(Adds Standard & Poor’s downgrade)
By Edward Krudy
NEW YORK, April 24 (Reuters) - A group of bondholders in Puerto Rico’s power authority, PREPA, slammed on Friday the public utility’s criticisms of their $2 billion restructuring plan, saying the objections were flawed and based on misunderstandings.
The statement came in response to PREPA’s rejection late on Thursday of the bondholders’ plan to overhaul the utility. PREPA said the plan underestimated costs by $3.1 billion over its nine-year span and was based on “numerous incorrect or unrealistic assumptions.”
The eight-month-old negotiations between PREPA and its bondholders are showing little outward sign of progress and relations between the sides have become increasingly frosty.
Standard & Poor’s cut its rating on the utility’s debt further into junk on Friday. The agency criticized PREPA’s use of reserve funds to make bond payments and said some form of debt impairment was inevitable in the next six months.
PREPA is struggling with more than $9 billion in debt. The bondholder group, which calls itself the Ad Hoc Group, holds about 60 percent of more than $8 billion in outstanding bonds.
After a liquidity crisis last summer, those bondholders agreed not to call a default if PREPA took certain steps to restructure.
Since then PREPA has repeatedly drawn on its reserve funds to meet debt payments, most recently using $8.8 million to make a quarterly bond payment on April 1.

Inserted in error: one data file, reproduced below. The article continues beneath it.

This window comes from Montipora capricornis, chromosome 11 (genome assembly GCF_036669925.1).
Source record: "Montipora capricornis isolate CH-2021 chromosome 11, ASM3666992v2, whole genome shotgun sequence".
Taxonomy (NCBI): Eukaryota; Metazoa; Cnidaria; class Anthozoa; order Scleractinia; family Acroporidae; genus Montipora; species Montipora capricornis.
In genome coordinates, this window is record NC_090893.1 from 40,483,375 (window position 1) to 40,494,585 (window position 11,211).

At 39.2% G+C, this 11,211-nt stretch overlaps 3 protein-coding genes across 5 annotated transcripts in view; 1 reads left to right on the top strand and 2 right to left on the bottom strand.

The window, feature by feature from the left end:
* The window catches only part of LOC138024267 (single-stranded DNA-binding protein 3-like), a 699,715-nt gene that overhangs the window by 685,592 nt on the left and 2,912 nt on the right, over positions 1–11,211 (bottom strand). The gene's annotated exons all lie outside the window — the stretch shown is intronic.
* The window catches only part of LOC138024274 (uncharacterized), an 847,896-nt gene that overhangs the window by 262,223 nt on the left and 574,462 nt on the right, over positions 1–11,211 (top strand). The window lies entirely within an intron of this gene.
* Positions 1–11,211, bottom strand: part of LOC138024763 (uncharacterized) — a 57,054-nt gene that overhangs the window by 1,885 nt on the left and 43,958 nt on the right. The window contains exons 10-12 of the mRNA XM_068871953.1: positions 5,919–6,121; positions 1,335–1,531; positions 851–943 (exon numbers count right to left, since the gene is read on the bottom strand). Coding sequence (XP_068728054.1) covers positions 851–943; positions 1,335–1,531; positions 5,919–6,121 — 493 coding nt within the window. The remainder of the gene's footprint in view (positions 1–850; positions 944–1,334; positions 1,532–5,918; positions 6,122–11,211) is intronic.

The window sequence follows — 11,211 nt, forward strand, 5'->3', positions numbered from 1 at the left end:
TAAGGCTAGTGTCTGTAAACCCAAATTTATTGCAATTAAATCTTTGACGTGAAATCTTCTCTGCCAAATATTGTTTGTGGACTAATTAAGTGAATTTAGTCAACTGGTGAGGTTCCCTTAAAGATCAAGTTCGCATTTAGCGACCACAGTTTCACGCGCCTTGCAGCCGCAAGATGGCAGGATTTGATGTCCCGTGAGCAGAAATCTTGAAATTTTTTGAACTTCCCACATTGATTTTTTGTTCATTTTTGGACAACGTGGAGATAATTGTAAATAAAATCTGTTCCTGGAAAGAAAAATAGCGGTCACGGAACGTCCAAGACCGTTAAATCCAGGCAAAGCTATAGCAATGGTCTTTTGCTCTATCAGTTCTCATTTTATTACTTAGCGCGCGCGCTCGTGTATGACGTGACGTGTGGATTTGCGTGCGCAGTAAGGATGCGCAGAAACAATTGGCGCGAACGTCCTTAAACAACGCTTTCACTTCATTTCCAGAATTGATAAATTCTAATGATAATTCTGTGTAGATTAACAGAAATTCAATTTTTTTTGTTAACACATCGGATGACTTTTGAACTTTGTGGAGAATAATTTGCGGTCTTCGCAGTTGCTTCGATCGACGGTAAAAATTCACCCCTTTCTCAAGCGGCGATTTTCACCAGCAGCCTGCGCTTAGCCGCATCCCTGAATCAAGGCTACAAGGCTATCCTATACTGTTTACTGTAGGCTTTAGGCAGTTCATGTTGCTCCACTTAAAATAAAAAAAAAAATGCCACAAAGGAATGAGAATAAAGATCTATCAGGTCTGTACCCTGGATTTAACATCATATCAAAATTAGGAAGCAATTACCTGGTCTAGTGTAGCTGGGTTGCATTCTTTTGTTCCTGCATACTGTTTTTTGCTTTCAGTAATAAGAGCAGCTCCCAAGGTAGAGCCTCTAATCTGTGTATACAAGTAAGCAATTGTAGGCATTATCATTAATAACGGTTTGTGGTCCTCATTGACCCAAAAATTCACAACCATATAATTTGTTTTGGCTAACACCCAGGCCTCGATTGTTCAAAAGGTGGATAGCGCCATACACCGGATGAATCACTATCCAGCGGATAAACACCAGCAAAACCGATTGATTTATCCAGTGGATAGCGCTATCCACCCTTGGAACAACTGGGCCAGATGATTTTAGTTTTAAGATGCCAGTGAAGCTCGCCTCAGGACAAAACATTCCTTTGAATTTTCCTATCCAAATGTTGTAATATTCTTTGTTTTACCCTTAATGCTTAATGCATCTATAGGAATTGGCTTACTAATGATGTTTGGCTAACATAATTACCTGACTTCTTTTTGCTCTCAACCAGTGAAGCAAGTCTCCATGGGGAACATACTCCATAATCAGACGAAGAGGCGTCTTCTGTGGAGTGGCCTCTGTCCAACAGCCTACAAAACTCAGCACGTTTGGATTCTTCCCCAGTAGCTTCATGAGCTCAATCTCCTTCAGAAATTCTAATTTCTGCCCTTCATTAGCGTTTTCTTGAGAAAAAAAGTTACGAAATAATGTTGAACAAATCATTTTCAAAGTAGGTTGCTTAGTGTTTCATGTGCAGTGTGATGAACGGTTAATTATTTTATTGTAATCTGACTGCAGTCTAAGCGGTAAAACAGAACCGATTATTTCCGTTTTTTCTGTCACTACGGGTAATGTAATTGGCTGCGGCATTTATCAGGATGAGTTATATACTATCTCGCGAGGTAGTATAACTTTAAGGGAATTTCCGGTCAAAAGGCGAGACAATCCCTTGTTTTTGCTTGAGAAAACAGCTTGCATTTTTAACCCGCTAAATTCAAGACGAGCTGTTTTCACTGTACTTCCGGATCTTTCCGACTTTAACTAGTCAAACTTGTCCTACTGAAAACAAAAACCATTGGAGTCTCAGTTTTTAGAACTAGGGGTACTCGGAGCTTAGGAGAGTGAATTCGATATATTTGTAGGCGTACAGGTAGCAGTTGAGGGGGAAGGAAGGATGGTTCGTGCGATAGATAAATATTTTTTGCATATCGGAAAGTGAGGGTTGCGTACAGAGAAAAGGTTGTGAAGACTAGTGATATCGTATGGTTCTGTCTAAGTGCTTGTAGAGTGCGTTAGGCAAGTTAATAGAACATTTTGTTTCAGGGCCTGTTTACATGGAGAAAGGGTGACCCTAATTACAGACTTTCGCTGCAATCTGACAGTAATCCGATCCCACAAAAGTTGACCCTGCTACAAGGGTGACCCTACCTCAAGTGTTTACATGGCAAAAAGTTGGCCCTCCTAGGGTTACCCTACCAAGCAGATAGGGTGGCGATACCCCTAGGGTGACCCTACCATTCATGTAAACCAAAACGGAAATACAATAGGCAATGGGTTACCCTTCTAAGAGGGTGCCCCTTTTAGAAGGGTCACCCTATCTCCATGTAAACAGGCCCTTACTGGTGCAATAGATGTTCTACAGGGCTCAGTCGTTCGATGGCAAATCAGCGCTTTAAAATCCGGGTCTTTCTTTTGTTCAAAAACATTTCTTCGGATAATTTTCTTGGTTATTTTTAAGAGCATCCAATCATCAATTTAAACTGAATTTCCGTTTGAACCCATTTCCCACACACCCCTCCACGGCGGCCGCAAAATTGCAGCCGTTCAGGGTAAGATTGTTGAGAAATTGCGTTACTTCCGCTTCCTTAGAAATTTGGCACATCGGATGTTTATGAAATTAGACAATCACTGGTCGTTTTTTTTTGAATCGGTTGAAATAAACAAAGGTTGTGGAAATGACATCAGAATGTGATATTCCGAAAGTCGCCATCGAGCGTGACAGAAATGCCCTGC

“In our opinion, the draws suggest that despite falling oil prices, the authority has a continuing structural imbalance between revenues and expenses,” S&P said on Friday.
The agency cut its rating on PREPA to ‘CCC-’ from ‘CCC,’ a mid-level junk rating.
PREPA is facing a $400 million bond payment on July 1 which it is uncertain it will be able to meet.
Negotiations with bondholders became public after bondholders released their plan earlier this month in a sign of growing frustration with the utility’s restructuring efforts, led by AlixPartners’ Lisa Donahue.
Donahue has said bondholders’ demands for repayment in full and on time were unlikely to work as a starting point for negotiations. Thursday’s presentation said that no change to debt services would mean raising electricity rates to customers, a move Puerto Rico’s government is resisting.
Donahue was brought in as PREPA’s chief restructuring officer under the bondholder agreement last August. (Editing by Lisa Von Ahn and Ted Botha)